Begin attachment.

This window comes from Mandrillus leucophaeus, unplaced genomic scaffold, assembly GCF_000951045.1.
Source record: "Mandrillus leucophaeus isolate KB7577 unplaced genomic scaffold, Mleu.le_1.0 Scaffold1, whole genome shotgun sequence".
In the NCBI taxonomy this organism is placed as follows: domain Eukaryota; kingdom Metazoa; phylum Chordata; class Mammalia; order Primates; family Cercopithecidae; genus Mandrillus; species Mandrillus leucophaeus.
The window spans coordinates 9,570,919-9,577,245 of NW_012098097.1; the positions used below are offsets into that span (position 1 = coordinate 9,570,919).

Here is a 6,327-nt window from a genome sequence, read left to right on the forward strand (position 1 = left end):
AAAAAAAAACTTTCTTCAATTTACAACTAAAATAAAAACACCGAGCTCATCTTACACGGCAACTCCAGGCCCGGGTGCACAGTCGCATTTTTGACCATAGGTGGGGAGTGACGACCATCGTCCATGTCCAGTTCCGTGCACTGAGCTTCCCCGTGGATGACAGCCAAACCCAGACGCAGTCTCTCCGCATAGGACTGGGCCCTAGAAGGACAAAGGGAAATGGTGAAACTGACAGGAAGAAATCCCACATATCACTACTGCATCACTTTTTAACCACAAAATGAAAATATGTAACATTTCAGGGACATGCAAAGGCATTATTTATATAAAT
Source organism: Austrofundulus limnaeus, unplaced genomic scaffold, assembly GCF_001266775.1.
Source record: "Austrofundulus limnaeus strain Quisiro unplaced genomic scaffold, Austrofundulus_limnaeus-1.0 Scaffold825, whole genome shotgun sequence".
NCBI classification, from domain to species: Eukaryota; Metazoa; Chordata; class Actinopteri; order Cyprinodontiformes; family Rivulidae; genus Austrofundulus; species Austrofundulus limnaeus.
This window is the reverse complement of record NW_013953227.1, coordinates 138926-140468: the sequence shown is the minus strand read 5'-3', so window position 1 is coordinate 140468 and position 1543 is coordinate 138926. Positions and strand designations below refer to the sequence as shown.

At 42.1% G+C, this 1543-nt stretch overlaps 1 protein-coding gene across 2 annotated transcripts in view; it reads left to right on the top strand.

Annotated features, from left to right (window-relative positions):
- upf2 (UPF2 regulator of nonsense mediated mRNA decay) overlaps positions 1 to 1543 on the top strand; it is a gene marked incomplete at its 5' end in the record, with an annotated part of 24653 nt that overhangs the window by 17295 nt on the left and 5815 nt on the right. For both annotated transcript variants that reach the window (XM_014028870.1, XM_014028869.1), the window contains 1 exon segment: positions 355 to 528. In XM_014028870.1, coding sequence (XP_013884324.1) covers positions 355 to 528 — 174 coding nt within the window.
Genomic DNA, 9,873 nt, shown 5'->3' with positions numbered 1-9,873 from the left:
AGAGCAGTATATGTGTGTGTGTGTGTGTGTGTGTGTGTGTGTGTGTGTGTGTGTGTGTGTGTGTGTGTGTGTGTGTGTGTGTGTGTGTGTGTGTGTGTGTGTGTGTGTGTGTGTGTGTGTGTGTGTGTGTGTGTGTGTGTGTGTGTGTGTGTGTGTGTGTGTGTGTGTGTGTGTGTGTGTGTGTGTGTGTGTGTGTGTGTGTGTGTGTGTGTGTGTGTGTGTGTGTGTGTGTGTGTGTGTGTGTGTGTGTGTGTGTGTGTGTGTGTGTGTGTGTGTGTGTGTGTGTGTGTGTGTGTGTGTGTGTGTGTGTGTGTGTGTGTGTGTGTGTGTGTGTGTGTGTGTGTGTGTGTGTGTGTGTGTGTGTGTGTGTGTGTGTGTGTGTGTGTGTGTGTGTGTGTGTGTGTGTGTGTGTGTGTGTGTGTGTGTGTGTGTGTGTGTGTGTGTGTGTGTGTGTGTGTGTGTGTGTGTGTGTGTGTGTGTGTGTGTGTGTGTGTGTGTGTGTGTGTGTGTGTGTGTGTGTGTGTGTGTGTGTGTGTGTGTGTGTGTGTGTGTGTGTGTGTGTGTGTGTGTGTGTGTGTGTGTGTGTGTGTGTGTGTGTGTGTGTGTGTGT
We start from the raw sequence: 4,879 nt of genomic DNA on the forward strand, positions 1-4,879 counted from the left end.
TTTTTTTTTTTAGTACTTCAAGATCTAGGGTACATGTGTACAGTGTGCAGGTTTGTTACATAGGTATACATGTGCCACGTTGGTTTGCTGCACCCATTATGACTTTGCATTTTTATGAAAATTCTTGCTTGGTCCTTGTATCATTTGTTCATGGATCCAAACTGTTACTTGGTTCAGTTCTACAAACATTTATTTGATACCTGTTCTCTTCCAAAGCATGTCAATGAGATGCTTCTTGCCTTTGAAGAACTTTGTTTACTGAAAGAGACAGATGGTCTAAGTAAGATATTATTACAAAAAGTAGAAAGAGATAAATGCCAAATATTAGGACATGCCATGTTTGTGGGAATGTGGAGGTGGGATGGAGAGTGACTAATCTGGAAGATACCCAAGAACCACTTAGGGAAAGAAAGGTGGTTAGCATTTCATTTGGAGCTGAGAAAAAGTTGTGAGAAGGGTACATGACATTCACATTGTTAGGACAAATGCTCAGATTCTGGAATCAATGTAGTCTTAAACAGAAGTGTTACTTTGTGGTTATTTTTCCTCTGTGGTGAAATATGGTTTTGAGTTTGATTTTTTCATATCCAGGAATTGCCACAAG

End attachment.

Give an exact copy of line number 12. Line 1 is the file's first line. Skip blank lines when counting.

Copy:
Annotated features, from left to right (window-relative positions):